Literature: Escape the Prison

This is a story a cynic or skeptic wouldn’t think is possible. A Somali man in jail reads Anna Karenina and it changes his life. The man doesn’t read it strictly speaking, but hears in tapped out in a type of Morse code from an adjacent doctor cellmate and he deciphers it. And it is the features of Tolstoy’s writing–the shift in perspective of several scenes; his portrayal of the trapped circumstances of the Russian noblewoman–that wrest a pulsing empathy from this man. He regains faith in his wife and direction in his life. There is a wonderful circle of relations here between the man, the doctor, the wife, Tolstoy, and “Anna Karenina.”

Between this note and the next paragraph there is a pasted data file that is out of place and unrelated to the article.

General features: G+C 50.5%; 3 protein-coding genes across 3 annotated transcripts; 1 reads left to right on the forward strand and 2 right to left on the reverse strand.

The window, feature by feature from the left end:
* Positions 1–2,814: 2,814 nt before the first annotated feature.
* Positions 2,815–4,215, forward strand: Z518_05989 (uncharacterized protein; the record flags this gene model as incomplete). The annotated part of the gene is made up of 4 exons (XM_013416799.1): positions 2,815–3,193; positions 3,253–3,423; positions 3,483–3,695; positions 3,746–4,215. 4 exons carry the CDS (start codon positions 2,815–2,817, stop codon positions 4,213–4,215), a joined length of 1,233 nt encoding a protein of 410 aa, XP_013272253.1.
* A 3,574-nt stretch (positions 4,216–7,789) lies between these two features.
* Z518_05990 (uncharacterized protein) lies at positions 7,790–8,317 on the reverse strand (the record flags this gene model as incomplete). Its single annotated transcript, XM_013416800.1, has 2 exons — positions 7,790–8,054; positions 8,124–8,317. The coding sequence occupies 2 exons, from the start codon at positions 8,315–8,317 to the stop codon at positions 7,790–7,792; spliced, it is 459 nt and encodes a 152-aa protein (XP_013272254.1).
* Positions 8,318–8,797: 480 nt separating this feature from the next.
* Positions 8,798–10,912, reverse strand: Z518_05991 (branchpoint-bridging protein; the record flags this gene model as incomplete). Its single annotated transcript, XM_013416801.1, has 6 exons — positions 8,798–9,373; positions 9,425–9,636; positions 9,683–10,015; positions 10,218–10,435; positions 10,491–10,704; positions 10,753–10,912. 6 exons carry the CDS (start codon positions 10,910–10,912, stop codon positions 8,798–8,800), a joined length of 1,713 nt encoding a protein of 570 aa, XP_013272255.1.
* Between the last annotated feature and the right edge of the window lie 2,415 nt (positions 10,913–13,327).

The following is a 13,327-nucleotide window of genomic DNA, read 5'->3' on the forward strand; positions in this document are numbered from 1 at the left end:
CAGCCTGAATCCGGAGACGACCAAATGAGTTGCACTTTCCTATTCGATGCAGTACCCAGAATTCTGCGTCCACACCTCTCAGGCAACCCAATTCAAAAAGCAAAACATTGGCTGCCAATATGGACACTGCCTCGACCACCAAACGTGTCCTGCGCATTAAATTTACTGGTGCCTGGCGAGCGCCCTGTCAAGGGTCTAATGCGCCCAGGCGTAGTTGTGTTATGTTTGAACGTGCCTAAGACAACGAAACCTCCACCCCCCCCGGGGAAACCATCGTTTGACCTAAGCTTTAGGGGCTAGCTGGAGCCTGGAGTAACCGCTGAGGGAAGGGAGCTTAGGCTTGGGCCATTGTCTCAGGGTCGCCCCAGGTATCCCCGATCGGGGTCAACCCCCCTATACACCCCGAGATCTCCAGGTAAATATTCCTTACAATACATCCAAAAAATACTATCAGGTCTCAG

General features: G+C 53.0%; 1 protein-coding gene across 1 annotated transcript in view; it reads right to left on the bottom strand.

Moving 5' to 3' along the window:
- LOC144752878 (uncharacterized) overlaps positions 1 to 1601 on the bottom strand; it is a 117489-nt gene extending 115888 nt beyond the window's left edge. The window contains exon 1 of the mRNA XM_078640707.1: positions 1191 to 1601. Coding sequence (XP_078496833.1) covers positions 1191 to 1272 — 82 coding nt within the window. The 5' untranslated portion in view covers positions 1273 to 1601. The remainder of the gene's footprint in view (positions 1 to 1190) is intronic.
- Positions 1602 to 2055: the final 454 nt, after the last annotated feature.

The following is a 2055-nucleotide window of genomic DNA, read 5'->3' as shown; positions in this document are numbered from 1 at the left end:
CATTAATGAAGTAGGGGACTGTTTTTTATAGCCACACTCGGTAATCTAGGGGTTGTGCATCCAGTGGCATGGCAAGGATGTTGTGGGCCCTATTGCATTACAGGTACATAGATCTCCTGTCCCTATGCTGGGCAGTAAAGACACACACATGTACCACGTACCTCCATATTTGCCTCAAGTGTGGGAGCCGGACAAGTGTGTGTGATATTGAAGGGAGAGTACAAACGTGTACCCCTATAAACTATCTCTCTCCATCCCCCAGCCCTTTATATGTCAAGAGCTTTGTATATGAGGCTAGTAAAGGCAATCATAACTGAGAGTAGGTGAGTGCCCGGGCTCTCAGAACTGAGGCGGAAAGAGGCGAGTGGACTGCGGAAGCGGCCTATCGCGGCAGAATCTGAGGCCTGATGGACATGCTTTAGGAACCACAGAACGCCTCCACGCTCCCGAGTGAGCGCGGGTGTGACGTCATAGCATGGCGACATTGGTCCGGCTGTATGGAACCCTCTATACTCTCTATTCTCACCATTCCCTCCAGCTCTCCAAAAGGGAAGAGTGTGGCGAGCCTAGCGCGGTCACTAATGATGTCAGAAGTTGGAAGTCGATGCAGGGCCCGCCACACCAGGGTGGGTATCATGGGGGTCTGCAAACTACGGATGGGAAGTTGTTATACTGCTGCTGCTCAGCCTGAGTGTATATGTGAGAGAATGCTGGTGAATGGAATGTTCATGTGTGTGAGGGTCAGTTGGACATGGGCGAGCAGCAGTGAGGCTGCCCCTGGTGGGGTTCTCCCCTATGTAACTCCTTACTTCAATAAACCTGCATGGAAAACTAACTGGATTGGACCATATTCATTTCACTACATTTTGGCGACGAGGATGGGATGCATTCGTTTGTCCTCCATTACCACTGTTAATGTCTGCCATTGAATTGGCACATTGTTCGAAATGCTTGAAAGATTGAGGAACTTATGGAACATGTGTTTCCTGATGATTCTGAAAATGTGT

Breaking down class and racial barriers, the more I think of this, the more extraordinary it is: proof that literature can change a life. Listen to the account on NPR’s Rough Translation podcast: http://www.npr.org/2017/09/11/550058353/rough-translation-how-anna-karenina-saved-a-somali-inmates-life